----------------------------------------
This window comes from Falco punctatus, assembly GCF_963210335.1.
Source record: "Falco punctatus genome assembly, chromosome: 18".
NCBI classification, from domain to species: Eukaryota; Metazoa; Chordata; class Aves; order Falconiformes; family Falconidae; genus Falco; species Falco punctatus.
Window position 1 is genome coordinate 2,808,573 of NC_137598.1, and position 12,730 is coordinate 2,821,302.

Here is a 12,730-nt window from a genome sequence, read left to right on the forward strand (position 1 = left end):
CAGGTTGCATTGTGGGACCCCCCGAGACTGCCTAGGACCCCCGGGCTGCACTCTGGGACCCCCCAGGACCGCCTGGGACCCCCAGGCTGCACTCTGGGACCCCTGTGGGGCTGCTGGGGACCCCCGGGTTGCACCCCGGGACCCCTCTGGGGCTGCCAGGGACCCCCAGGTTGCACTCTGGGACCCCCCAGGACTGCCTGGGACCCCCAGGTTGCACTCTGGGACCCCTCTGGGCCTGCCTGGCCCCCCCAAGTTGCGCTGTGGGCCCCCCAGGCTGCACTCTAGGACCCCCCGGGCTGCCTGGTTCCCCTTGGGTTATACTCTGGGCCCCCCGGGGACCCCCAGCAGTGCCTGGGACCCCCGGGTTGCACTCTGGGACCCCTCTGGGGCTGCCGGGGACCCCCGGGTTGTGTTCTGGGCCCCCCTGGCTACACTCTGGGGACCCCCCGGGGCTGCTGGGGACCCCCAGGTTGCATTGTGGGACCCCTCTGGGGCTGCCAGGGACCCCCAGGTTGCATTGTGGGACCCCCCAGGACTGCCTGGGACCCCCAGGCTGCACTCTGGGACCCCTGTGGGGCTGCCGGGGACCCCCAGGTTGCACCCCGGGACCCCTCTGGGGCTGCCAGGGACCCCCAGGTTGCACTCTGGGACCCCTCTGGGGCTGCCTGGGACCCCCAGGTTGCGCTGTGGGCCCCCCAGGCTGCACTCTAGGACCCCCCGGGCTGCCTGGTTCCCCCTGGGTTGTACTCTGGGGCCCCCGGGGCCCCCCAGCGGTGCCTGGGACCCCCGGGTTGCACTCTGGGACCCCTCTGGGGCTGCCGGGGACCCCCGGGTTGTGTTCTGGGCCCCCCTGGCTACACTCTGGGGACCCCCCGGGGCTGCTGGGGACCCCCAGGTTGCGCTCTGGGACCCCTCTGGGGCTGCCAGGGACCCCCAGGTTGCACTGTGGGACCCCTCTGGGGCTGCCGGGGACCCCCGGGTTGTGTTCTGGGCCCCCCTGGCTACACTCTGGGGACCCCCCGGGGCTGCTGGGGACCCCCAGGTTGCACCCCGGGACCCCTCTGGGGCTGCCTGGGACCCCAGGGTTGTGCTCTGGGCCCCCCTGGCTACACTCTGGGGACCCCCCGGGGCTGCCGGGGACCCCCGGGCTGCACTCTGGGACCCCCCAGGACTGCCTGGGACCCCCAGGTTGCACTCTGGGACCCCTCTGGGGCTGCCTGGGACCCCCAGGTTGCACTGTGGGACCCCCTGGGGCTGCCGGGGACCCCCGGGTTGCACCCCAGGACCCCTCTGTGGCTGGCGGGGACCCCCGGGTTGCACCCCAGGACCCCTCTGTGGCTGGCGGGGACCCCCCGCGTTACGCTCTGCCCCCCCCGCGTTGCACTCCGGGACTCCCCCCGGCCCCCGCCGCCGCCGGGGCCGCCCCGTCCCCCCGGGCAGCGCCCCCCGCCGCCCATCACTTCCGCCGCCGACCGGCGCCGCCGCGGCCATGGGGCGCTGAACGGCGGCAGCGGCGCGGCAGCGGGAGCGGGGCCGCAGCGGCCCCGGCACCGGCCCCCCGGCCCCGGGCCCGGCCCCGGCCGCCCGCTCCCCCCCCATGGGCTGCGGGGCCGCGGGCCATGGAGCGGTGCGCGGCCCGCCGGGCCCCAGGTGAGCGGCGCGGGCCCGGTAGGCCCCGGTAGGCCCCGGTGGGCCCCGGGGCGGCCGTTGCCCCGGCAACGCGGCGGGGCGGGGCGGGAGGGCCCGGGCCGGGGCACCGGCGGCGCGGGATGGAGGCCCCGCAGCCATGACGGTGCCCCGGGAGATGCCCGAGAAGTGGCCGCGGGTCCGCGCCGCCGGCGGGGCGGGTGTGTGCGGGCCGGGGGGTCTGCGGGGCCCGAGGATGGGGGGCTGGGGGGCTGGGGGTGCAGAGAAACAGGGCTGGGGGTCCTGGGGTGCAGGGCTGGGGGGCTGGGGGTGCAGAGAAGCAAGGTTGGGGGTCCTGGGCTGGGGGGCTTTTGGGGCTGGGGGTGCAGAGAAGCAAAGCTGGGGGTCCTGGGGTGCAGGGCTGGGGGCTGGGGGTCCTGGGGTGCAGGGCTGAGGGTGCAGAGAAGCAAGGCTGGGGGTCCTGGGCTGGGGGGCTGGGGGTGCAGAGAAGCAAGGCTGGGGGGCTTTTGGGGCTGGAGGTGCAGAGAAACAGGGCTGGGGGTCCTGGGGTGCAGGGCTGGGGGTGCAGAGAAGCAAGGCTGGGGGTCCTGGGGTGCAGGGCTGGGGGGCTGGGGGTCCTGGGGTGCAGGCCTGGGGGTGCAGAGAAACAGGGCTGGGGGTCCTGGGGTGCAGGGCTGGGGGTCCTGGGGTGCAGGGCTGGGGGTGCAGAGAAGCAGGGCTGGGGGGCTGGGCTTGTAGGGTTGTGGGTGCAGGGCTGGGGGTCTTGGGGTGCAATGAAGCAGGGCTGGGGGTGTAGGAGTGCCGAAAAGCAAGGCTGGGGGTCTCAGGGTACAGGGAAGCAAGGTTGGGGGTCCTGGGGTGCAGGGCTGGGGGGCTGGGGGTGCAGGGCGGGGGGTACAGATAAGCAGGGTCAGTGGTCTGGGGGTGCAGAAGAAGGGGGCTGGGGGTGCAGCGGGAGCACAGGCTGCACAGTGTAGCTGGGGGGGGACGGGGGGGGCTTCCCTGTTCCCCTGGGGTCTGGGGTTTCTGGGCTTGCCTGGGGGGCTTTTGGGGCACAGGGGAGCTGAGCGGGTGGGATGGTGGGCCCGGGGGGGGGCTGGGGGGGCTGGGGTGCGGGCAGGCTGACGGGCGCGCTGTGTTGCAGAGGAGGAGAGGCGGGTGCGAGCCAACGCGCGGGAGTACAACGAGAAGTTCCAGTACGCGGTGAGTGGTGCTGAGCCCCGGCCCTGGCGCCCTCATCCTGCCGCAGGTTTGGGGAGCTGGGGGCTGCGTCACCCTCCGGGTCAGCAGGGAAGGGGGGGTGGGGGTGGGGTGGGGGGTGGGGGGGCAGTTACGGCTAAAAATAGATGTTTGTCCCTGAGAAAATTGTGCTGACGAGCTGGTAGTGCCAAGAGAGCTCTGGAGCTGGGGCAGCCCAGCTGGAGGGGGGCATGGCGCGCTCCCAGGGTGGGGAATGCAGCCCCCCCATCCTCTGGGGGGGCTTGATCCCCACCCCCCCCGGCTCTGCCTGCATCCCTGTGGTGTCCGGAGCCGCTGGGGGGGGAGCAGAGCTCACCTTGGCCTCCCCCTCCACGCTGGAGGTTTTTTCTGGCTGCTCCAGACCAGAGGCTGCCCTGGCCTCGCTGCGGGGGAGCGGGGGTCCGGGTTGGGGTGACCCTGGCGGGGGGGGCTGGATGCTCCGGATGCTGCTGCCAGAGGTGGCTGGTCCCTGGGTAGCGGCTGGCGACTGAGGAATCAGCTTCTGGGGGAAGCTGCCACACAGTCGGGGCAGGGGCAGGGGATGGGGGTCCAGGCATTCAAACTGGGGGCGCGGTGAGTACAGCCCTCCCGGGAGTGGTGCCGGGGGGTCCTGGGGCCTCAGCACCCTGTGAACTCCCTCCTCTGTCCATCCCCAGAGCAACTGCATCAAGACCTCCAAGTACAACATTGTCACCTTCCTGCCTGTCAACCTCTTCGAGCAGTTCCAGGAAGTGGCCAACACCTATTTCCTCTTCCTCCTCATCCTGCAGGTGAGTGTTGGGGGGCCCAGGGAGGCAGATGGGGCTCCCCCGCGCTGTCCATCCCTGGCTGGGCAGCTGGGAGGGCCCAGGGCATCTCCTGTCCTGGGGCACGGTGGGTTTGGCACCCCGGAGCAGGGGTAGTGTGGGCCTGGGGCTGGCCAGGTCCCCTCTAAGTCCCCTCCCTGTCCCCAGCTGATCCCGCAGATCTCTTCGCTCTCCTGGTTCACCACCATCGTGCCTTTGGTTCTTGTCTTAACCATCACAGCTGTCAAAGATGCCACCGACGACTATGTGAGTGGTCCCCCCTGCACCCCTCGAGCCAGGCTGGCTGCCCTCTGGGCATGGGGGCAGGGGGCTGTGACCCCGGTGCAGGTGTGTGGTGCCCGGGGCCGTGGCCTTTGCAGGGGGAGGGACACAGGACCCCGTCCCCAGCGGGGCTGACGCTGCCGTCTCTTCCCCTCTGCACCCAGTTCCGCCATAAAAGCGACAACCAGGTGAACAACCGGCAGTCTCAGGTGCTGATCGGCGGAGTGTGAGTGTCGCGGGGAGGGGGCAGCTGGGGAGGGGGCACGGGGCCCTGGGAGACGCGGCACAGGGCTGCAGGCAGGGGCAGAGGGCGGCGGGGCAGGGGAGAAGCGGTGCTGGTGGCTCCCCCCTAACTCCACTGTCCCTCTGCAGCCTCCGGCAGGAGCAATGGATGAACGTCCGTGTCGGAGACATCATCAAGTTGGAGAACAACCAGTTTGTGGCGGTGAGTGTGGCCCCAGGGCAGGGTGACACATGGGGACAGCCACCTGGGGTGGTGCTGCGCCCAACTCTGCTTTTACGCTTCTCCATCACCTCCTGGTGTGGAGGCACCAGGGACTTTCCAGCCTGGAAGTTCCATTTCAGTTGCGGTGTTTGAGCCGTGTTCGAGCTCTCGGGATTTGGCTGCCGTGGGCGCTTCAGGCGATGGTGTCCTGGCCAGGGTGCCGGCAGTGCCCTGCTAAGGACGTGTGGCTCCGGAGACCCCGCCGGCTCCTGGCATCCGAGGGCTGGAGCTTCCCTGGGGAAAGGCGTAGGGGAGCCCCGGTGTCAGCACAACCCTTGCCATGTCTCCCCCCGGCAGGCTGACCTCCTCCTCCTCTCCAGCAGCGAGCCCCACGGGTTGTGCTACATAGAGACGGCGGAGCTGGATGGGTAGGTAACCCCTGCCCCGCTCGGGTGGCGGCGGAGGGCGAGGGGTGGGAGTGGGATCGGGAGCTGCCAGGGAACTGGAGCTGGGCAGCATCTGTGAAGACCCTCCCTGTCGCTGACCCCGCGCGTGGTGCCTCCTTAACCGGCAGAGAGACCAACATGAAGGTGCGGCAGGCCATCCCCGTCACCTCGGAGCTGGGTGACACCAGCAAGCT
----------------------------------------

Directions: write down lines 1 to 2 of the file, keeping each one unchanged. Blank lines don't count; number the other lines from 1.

This window comes from Falco punctatus, assembly GCF_963210335.1.
Source record: "Falco punctatus genome assembly, chromosome: 18".